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View From The North
July 15, 2008

Exploring the Social and Cultural Impact of the Internet: Five Visions
by Mark Wegierski

[Breaker: Where might the Internet be taking us?]

The advance of the computer/electronics revolution and the Internet can be looked at in terms of five main visions. Some of these are rather extreme scenarios that will come to pass only if the natural defenses of more traditional outlooks, acting in concert with representative democracy, cease to operate. Still, they are potential hazards that bear watching as we proceed.

Corporate Net: Huge conglomerates like Time-Warner, Disney, DreamWorks, and Microsoft have all the resources to offer the most acclaimed kinds of Net products. According to this view, the Internet will become another vehicle to increase the social and cultural dominance of sports industries, the Hollywood entertainment complex, the rock and rap music, the fashion industry, video games, and, of course, the "pornucopia."

All this will intensify consumerism. This is likely to end up with a world like that portrayed in Ridley Scott's haunting dark-future film Blade Runner (loosely based on Philip K. Dick's Do Androids Dream of Electric Sheep?), or in Anthony Burgess' A Clockwork Orange (filmed by Stanley Kubrick), or with the antiseptic and soulless society of Aldous Huxley's Brave New World.

Nerd Net: The Net does not really offer untold wealth and power to its participants. Rather, it often proffers to technonerds, wildly enraptured by the science fictional writings of cyberpunk guru William Gibson, an illusion of mastery. They play in their virtual environments and continually surf the Net in search of various kicks. The hacker elite flexes its muscles by implanting computer viruses or breaking into less or more important data banks. One might well ask how much meaningful social change does this generate?

If computer users are indeed the brainless, flat-souled product of the current-day consumption-culture and educational system, no amount of neat software and information is going to improve them. Indeed, only those who are real personalities -- real "persons of spirit" -- to begin with might start to have an impact. Only then might Gibson's vision -- in terms of the critical importance of "netrunners," though hopefully not in terms of a heavily polluted, corporation-run world -- begin to have some substance.

Rightwing Net: According to some, the Net is teeming with all kinds of right-wing ideas that have been suppressed in North America's public and corporate cultures. Alternative right-wing communities and lobby groups can form on the Net. The economic transformations engendered by the electronic cottage are also interpreted by some as having a conservatizing edge. People will increasingly cocoon around their family home and not have the need to go to the big office towers downtown, thus starving the inner cities of their last major source of tax revenue. The final result of this intensifying disjunction may be a scenario portrayed in such sci-fi movies as Escape from New York (and its 1990s sequel, Escape from Los Angeles), where the urban hell-zones are walled off from the rest of the country.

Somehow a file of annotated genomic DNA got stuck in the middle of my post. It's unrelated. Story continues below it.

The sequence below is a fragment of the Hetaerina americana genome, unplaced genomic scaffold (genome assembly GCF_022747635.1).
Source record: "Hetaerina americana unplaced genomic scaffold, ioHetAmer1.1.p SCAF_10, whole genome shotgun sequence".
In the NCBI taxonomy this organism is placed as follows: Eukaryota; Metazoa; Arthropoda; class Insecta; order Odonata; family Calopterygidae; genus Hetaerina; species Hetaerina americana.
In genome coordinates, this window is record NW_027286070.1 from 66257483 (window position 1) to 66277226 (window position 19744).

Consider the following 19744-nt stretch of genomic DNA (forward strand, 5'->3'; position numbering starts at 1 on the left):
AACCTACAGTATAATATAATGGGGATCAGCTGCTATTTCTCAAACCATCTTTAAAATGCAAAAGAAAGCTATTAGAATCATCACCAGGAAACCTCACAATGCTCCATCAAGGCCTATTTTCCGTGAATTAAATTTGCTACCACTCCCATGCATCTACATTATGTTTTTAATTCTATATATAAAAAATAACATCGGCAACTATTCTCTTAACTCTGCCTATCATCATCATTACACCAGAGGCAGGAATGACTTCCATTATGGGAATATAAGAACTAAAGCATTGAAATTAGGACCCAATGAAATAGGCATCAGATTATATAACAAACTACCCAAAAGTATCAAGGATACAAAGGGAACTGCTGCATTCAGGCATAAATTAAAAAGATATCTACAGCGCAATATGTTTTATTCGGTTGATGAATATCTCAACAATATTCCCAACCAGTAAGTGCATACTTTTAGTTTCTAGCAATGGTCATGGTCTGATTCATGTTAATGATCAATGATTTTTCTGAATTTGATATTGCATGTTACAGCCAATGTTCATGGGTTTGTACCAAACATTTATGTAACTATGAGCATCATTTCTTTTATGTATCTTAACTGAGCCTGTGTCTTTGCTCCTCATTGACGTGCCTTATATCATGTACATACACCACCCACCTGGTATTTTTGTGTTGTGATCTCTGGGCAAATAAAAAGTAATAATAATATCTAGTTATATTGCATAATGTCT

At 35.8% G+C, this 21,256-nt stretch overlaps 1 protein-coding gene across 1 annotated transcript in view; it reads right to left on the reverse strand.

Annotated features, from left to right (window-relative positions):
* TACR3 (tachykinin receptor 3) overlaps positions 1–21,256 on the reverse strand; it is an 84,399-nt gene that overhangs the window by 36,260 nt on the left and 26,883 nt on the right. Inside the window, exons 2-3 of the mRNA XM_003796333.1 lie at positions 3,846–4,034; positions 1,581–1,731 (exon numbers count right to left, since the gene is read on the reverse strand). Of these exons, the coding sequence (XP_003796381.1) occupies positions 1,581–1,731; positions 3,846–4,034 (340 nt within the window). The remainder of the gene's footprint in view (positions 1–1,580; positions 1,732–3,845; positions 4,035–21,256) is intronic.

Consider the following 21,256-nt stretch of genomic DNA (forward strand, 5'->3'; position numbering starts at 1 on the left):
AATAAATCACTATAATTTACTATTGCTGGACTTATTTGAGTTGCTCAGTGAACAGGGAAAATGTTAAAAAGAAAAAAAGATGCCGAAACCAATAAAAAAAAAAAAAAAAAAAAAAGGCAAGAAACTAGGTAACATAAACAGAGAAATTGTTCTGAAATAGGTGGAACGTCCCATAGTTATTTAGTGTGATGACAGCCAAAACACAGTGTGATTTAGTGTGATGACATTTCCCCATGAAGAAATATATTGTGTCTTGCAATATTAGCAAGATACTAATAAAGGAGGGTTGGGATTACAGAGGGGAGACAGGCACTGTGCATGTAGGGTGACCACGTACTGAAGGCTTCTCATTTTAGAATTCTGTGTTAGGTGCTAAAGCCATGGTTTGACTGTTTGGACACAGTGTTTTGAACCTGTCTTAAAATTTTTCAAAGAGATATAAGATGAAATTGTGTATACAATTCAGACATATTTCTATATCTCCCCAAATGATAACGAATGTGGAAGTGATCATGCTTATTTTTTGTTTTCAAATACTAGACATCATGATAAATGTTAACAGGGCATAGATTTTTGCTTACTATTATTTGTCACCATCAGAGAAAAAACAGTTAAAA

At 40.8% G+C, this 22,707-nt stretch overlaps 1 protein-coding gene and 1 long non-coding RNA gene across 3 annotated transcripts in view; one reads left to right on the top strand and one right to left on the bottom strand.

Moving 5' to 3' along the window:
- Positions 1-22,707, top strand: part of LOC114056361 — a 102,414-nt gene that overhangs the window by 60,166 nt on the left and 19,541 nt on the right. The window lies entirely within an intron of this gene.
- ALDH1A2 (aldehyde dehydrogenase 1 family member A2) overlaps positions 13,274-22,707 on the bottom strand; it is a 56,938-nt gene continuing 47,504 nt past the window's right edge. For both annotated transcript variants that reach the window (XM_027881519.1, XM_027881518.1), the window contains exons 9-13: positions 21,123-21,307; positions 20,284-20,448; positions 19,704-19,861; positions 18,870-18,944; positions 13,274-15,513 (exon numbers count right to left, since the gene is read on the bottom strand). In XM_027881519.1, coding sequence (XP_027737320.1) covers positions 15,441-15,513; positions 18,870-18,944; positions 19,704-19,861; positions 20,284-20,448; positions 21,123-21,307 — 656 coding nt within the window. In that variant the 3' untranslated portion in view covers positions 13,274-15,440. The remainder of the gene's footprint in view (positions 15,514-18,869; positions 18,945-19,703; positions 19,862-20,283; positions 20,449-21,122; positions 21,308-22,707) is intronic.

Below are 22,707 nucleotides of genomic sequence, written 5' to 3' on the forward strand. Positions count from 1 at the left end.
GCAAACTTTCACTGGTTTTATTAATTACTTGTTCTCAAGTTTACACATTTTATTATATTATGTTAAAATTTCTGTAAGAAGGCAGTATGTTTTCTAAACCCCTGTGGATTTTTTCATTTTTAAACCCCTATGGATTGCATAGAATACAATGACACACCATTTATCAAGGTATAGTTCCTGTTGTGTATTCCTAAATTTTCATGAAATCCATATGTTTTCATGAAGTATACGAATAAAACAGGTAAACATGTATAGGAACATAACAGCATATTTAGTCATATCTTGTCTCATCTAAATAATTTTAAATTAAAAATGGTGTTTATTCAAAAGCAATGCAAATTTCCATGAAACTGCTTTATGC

New-Age Net: The Net is indeed central to the future. It is the place where a new planetary consciousness is being born. Young people all over the world are forging links that are, despite the heavy corporate presence, independent of the transnationals. The Net will finally translate the world-transforming ideas of the new social movements that arose in the Sixties, into a concrete, global-wide reality. Further down the road, there may emerge the possibility of "uploading" human consciousness into electronic form, which some have envisioned could be a state of a human mind totally willing its own reality. The possible perils of Artificial Intelligence and Virtual Reality were explored in The Matrix film trilogy.

Fragmentation Net: The dislocations engendered by the Internet and the electronization of the world will constitute a profoundly trying time. Perhaps no one vision will ever triumph, and instability will become chronic. While the Net may encourage varied, high-level philosophical debate, it can also encourage varied kinds of depravity. One possible outcome might be a mentality seen in the Mad Max/Road Warrior movies — a "war of all against all."

While these scenarios are hypothetical, something along these lines might occur if Americans and Canadians fail in upholding the corrective functions of their respective republican and parliamentary systems. The obsession with technology, cyberspace, and the resultant social hyper-fragmentation could lead to the swallowing up of common public concern by an entertainment realm of images and illusions, and by various, ever more narrowly channeled, mutually unintelligible, micro-interests.

The result might well be a North American civilization unable to effectively deal with the rather more concrete local and global social and environmental questions, including serious threats from rogue regimes and groups, increasing disparities between rich and poor, overpopulation, mass immigration, the crisis of public and social morality, and global ecological collapse.

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Mark Wegierski is a Toronto-based writer, social critic, and historical researcher and is published in major Canadian newspapers, as well as in U.S. scholarly journals such as HUMANITAS, REVIEW OF METAPHYSICS, and TELOS, and in U.S. magazines such as CHRONICLES and THE WORLD & I. His writing has also appeared in Polish, British, and German publications.

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